And the film just doesn’t add up in comparison to either of these films. I can see the logic in placing this right at the end of the 2018 run. It’s to try and give us a lighter movie to bring us down while we wait for Captain Marvel (2019) and Infinity War part II. Only it’s not exactly something that’s easy to digest when the last time we spent time we engaged with this fictitious universe, we endured one hell of an earth-shattering cliffhanger. To kill a majority of the Marvel Cinematic Universe’s characters off, only to then go and have a romp with Scott Lang is ludicrous. If this was a television series, this would be like placing a random bottle episode in the middle of a two-part season final. This may not be a problem when watching the film in several years time, but when you’re slap bang in the middle of 2018, it doesn’t quite work.

Captain Marvel might get away with it for being both a prequel, and for being a story that establishes a character who I presume is vital for Infinity War Part 2. Scott Lang doesn’t quite have the same logic behind his inclusion here. He’ll no doubt play a large part in the upcoming Infinity War film, but seeing him skip around on a stand alone adventure right after we’ve just seen Thanos wipe out half of existence is tonally jarring. Ideally, this should have come out at the start of the year. Have the frothy caper come first, then end with Lang getting trapped in the quantum realm. You could even cut back to the moment right after Hope and her father are erased, only restrict enough information for audiences to fully understand what’s happened. That would serve as one hell of a tease for Thanos.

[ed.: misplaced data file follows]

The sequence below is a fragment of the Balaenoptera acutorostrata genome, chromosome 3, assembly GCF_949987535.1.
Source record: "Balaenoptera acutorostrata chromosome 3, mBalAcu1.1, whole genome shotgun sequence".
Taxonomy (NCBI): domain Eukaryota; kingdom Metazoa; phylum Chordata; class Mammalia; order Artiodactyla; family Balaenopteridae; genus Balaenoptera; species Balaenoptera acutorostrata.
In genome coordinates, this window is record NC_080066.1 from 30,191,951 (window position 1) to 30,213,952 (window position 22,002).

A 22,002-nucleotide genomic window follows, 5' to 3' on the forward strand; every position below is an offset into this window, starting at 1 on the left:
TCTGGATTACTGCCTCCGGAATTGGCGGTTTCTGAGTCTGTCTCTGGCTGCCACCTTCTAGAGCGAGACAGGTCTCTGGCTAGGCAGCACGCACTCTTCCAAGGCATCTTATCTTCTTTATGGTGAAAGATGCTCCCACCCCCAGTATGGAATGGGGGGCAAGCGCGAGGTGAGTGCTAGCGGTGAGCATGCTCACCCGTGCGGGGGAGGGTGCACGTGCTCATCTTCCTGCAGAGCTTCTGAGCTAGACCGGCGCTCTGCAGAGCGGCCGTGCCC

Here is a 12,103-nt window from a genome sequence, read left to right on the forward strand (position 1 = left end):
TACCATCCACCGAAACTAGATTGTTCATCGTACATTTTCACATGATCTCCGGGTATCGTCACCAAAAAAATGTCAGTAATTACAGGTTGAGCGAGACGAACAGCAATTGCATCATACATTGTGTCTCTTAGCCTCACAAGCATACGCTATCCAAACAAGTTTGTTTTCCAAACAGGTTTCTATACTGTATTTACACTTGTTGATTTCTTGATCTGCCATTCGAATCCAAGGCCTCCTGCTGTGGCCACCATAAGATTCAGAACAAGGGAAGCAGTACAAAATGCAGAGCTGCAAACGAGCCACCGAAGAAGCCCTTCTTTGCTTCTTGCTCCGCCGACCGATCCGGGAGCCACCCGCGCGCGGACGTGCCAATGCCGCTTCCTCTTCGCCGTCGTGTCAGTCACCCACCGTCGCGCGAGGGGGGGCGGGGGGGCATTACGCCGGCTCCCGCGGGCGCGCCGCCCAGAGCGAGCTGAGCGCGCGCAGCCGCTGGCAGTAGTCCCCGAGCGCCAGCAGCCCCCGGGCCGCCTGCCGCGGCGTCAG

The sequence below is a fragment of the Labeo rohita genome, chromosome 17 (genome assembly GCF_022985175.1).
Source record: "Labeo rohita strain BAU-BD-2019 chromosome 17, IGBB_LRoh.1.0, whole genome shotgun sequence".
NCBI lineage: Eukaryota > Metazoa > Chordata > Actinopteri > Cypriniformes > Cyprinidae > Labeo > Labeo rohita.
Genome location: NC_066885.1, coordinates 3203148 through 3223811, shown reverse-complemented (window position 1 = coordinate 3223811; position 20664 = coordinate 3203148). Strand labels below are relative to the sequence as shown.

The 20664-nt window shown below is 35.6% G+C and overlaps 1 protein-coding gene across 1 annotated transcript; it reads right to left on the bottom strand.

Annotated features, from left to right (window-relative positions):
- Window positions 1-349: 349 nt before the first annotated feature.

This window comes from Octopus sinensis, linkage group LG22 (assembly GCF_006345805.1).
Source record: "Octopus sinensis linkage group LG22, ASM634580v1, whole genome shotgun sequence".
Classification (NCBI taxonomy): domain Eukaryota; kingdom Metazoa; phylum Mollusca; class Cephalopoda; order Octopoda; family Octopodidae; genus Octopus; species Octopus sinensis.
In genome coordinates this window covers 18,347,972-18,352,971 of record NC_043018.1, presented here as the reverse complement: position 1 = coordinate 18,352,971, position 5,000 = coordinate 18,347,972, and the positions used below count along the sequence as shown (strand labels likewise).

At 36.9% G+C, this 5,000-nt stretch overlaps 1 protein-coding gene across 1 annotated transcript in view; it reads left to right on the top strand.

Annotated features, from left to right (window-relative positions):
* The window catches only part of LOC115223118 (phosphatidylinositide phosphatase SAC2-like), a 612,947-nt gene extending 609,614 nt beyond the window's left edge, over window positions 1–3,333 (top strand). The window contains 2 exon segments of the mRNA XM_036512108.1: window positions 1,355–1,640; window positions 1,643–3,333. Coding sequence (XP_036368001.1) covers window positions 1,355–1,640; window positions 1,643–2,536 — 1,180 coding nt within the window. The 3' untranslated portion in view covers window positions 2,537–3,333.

To add to this problem, setting the film directly before the events of Infinity War doesn’t help either. If you are going to do this as the mid-romp between parts one and two, then maybe they could have done something a little more risky with it. Why not actually set this directly after the end credits to Infinity War? Lang was still suppose to be under house arrest during the events of that movie. The end of the world would have been a great excuse to have him be liberated from such a court order. The erasure of half the population would have resulted in earth descending into chaos. Surely there’s a story they could have told with Lang and Dyne in such a setting. Why not fuse the chaos of Ant-Man and the Wasp with the chaos of a world no longer governed by rules?